Iliolumbar syndrome

Iliolumbar syndrome is also known as iliolumbar ligament sprain or iliac crest pain syndrome (ICPS.)

The iliolumbar ligaments are tough, fibrous bands that brace the iliac crests – the tops of the "wings" of the pelvis – to the back of the lower spine. If these ligaments are overstretched or torn, pain can result.

The syndrome may be acute, which means the pain starts suddenly after some sort of trauma such as a car accident or sports injury. It may be chronic, where it begins gradually and is usually caused by repetitive bending or twisting movements. In both cases, it is often found in patients who already have generalized low back pain.

Symptoms include severe, radiating pain from the low back to the hipbones, especially when bending or twisting

Diagnosis is made through physical examination and simple neurological tests such as leg raises.

Treatment involves rest, ice, and the use of over-the-counter nonsteroidal anti-inflammatory drugs to relieve pain and reduce swelling. Steroid injections can also be tried in some cases.

Rarity: Common

Top Symptoms: lower back pain, back pain that shoots to the butt, severe back pain, back pain that shoots to the groin

Symptoms that always occur with iliolumbar syndrome: lower back pain

Urgency: Primary care doctor

Herniated (slipped) disk in the lower back

A herniated, ruptured, or "slipped" disc means that a vertebral disc – one of the soft pads of tissue that sit between each of the vertebral bones – has becomes squeezed out of shape. Its cushioning material has been forced against, and possibly through, the ring of fibrous tissue that normally contains it. This causes pain, numbness, and weakness in the legs.

The normal aging process causes the discs lose moisture and become thinner, making them more vulnerable to "slipping."

Most susceptible are men from ages 30 to 50. Smoking, obesity, lack of exercise, and improper lifting are also risk factors.

Symptoms include pain, weakness, numbness, and tingling in the back, leg, and foot.

Diagnosis is made through patient history, neurological examination, and MRI scan.

Treatment begins with rest, nonsteroidal anti-inflammatory drugs, physical therapy, and sometimes epidural steroid injections into the back to ease pain and inflammation.

Surgery to remove the herniated part of the disc – the part that was squeezed out of place – can also be helpful.

Rarity: Common

Top Symptoms: lower back pain, moderate back pain, back pain that shoots down the leg, back pain that gets worse when sitting, leg weakness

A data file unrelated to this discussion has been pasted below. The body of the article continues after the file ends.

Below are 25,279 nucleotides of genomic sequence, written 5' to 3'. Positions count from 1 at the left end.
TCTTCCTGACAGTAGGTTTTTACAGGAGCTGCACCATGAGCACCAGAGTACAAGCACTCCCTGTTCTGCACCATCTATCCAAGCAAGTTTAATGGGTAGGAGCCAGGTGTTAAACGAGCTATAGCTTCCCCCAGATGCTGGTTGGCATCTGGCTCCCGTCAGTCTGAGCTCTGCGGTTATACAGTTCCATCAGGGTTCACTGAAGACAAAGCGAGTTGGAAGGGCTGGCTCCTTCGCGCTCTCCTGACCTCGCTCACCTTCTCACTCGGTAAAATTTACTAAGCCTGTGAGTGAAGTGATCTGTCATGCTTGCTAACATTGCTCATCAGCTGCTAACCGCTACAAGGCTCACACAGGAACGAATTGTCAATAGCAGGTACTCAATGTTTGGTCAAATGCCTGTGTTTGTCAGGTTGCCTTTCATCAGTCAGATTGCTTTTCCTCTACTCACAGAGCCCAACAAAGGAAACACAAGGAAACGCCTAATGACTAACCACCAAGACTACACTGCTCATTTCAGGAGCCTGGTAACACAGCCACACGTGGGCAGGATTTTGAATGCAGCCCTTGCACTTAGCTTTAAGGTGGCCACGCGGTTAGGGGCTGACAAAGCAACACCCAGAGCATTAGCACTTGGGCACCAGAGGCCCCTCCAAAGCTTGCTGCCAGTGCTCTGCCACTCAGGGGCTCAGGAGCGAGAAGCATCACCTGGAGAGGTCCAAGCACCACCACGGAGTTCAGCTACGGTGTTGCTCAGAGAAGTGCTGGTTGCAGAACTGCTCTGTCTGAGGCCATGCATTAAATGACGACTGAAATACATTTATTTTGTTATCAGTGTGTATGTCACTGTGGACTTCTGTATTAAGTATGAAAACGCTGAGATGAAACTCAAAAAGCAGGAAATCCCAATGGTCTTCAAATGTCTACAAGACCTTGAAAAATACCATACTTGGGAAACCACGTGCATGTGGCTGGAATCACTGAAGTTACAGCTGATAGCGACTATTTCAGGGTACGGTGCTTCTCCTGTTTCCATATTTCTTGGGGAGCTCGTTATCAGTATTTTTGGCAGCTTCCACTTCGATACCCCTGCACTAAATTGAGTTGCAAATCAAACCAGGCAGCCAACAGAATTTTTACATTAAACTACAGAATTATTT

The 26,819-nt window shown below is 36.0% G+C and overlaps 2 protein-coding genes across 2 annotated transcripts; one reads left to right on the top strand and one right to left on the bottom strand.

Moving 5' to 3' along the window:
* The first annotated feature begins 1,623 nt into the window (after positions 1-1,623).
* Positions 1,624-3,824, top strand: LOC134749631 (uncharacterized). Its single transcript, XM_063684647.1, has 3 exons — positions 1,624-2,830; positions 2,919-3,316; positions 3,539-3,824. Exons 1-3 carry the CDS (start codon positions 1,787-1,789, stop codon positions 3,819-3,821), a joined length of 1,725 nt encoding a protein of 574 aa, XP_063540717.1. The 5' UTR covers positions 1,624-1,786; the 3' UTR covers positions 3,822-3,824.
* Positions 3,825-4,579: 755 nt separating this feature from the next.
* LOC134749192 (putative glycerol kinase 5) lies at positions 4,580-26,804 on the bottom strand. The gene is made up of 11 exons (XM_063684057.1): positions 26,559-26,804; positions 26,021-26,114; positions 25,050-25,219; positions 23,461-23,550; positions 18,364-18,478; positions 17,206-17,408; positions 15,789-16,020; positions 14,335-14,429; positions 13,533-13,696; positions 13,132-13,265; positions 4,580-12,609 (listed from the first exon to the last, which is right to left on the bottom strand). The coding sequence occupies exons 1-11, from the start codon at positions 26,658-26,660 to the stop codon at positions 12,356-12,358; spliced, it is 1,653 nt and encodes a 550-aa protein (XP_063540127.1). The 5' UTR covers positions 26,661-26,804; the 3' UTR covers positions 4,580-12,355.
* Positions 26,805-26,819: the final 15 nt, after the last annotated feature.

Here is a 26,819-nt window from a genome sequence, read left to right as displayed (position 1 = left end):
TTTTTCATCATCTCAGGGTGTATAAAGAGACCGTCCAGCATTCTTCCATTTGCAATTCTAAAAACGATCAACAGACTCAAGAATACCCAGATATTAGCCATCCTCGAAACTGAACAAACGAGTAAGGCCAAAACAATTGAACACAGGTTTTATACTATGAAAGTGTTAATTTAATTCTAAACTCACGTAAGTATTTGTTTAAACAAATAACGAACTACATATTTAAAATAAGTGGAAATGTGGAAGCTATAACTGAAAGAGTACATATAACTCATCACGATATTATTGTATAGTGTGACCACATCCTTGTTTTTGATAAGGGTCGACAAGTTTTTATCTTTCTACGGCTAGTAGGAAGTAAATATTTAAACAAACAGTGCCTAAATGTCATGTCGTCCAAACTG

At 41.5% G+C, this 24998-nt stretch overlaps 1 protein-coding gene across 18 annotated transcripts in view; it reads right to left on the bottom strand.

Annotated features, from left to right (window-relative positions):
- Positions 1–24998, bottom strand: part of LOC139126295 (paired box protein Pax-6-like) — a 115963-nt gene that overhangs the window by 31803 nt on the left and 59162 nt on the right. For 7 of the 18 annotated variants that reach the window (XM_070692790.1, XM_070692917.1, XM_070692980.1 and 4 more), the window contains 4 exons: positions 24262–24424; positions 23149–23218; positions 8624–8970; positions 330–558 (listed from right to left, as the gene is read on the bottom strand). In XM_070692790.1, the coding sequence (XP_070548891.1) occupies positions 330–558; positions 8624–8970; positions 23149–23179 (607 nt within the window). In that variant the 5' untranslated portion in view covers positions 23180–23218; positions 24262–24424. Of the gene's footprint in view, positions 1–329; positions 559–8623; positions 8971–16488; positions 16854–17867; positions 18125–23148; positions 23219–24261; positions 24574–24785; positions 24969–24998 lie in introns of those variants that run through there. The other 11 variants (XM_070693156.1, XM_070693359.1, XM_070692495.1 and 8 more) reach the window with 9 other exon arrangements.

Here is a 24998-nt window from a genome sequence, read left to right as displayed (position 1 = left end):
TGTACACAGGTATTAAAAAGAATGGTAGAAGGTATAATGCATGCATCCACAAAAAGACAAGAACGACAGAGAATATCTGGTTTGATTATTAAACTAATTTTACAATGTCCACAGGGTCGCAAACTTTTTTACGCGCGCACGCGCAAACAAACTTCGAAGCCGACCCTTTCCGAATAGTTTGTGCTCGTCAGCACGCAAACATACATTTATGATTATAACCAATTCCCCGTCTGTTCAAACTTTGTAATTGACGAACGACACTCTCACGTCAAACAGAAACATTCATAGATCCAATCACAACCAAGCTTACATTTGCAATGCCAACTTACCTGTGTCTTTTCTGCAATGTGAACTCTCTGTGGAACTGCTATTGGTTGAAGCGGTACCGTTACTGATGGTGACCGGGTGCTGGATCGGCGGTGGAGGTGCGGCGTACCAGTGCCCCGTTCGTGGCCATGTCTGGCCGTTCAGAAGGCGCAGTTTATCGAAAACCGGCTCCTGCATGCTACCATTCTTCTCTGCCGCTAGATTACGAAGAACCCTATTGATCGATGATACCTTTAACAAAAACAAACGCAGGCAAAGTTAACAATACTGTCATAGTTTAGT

Urgency: Primary care doctor

Chronic low back pain of no specific origin

Low back pain is defined as pain, tightness, and stiffness between the lower end of the rib cage and the buttocks. "Chronic" means the pain has lasted for twelve weeks or longer, and "no specific origin" means the pain cannot be traced to any specific cause, incident, or injury.

Most susceptible are individuals who perform heavy physical work, especially when there is ongoing anxiety, depression, and emotional stress at the same time. The longer the stress and back pain continue, the more difficult it is to ease the symptoms and return the patient to normal functioning.

Treatment involves nonsteroidal anti-inflammatory drugs and sometimes opioid medications for pain, though both have risks when used long term. Antidepressants may also be tried, along with psychological counseling.

Corticosteroid injections for the back are effective for some patients, and fusion surgery is sometimes attempted. Lifestyle changes in the form of improved diet, exercise, and stress management are very helpful in most cases.

Rarity: Common

Top Symptoms: lower back pain, unintentional weight loss, back pain that shoots to the butt, fever, involuntary defecation

Symptoms that always occur with chronic low back pain of no specific origin: lower back pain

Symptoms that never occur with chronic low back pain of no specific origin: thigh numbness, buttocks numbness, lower back pain from an injury

Urgency: Primary care doctor

Unexplained acute low back pain

Unexplained low back pain means chronic pain that comes on gradually, over time, with no specific injury, event, or illness causing it.

Common causes:

  • Prolonged sitting and lack of fitness can weaken back muscles and cause pain from lack of support.
  • Ankylosing spondylitis, a form of arthritis.
  • Spinal stenosis, a narrowing of the spinal column that puts pressure on the spinal cord.
  • Certain types of cancer, in rare cases.

Those most susceptible are over 30, overweight and/or pregnant, and not physically fit. Smoking interferes with healing after any sort of stress to the back.

If there are additional symptoms, medical care should be sought: fever, unexplained weight loss, leg weakness or numbness, or trouble urinating.

An exact diagnosis is made through blood tests and through imaging such as x-rays, CT scan, or MRI.

Once more serious causes are ruled out, treatment may include medications to ease pain, swelling, and inflammation. Steroid injections are useful in some cases.

Overall, exercise and maintaining a healthy weight can be very helpful with easing chronic low back pain.

Rarity: Common

Top Symptoms: lower back pain, back pain that shoots to the butt, fever, back pain

Symptoms that always occur with unexplained acute low back pain:lower back pain

Symptoms that never occur with unexplained acute low back pain:buttocks numbness, thigh numbness, involuntary defecation, fever

Urgency: Self-treatment

Lower back (sacral vertebral) fracture